Distribute handcrafted name tags to guests as a way to familiarise visitors with one another and help you remember everyone's names. Name tags can serve double duty as place cards when you include them in place setting arrangements. Whether preparing for a holiday meal or a large dinner party, make your own name tags. Personalise the tags by adding holiday symbols and special graphics. A snazzy-looking name tag makes a nice memento or take-home extra to commemorate the event.
Lay the brown craft foam mat on your work table. Do not remove the adhesive paper from the back of the mat.
Prepare a mushroom-shaped template from cardboard. The template needs to be 5 to 8 cm (2 to 3 inches) wide.
Lay the template at the bottom corner of the sheet. Outline the sheet with a pencil. Repeat this until you have one mushroom for each visitor.
Cut out the name tags with sharp scissors.
Make a mushroom top template out of cardboard. Cut the template out with scissors. This template should be slightly smaller than the brown mushroom's top. You want the brown to peek out from around the edges.
Lay the mushroom top template on a sheet of red craft foam. Leave the adhesive backing on the foam.
Trace the outline of a mushroom top on the foam paper using a pencil. Trace as many mushroom tops as you need.
Cut out the mushroom tops. Use a hole puncher to punch five random holes in the red foam. Remove the holes.
Remove the adhesive backing from the red mushroom tops. Centre one over each brown mushroom.
Write the guest's name on the mushroom stem with a gold calligraphy pen.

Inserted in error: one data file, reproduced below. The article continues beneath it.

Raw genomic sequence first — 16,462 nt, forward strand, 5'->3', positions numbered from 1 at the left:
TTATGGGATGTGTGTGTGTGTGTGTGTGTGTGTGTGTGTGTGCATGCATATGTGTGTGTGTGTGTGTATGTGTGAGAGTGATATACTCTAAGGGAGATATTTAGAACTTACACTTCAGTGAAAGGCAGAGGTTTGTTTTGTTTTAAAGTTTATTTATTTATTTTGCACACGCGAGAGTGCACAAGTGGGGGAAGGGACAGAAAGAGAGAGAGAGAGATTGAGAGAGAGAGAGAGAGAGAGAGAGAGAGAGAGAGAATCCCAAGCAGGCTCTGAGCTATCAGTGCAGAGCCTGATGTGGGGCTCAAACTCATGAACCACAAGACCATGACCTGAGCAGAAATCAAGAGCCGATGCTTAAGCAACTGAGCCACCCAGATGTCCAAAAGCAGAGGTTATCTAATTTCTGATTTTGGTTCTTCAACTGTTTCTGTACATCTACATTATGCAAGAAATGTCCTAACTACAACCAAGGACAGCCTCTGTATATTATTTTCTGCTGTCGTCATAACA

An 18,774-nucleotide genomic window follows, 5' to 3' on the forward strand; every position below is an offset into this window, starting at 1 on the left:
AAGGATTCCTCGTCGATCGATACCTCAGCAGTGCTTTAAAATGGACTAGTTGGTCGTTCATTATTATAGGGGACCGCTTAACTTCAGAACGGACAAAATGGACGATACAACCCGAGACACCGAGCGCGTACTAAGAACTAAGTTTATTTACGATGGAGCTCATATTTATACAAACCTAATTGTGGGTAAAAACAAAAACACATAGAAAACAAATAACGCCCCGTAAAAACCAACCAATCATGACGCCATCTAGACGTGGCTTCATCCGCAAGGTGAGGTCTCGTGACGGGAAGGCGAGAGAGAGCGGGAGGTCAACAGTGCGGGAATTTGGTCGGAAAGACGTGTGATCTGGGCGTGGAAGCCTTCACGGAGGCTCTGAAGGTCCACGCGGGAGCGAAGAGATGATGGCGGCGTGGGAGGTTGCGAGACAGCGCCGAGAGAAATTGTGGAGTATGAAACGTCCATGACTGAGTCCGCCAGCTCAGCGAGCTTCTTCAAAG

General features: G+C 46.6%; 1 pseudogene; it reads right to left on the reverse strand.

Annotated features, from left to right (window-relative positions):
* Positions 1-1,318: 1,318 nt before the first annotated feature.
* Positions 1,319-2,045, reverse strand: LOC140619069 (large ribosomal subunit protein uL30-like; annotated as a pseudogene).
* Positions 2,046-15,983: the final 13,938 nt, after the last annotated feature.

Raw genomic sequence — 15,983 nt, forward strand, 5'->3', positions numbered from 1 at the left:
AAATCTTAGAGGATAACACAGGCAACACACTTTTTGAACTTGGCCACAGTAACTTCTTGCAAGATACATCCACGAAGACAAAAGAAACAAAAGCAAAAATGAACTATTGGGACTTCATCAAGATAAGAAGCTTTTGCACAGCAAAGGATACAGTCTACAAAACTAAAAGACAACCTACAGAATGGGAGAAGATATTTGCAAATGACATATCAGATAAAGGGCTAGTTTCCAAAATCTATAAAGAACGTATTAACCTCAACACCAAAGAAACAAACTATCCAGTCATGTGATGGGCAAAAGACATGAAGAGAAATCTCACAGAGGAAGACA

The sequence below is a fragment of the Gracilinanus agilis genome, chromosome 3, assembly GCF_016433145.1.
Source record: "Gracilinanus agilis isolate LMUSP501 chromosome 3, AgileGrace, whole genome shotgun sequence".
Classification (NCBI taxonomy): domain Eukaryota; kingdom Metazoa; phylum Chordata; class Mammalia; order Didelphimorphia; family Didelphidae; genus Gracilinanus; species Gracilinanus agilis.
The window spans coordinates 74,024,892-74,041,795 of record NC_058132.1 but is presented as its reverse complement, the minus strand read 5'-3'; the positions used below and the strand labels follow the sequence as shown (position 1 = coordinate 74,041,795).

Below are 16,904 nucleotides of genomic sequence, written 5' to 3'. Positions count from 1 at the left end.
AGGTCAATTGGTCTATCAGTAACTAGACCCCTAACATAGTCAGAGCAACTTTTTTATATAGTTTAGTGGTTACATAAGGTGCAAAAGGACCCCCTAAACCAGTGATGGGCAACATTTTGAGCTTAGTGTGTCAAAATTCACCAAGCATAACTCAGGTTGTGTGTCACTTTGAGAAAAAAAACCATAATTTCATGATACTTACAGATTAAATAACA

Place the mushroom name tags on the place settings and encourage your guests to wear them, peeling the backs off first.
Use your pin-backed button as a tracing guide for button covers. Lay the button, pin side up, on brightly coloured tissue paper.
Trace the button with a pencil. Make as many button shapes as you need, one per guest. Cut out the button shapes with scissors. Write the name of one guest on each tissue paper circle.
Pour a little decoupage glue onto a foam plate. Dip your damp sponge in the glue. Cover the button's top surface with the glue.
Place a tissue paper circle onto the glue carefully. Do not tear the tissue. Dab the sponge in the decoupage glue and tap the glue over the surface of the tissue paper.
Allow the glue to dry and harden for at least one hour.
Fold one 20 by 28 cm (8 by 11 inches) sheet of tissue paper in half. Half the paper again. Cut the paper into fours.
Lay two squares on top of one another. Fold the squares in half once. Cut the squares into half circles.
Cut small "V' shapes into the edges of the circles. Cut a circle in the centre of the circles large enough to allow the pin at the back of the button to be exposed.
Centre the trimmed circles over the back of the pin, giving the pin the illusion of being a flower. Dab the back side edges of the pin with white glue and attach the trimmed circles. Allow the glue to dry for one hour before wearing it.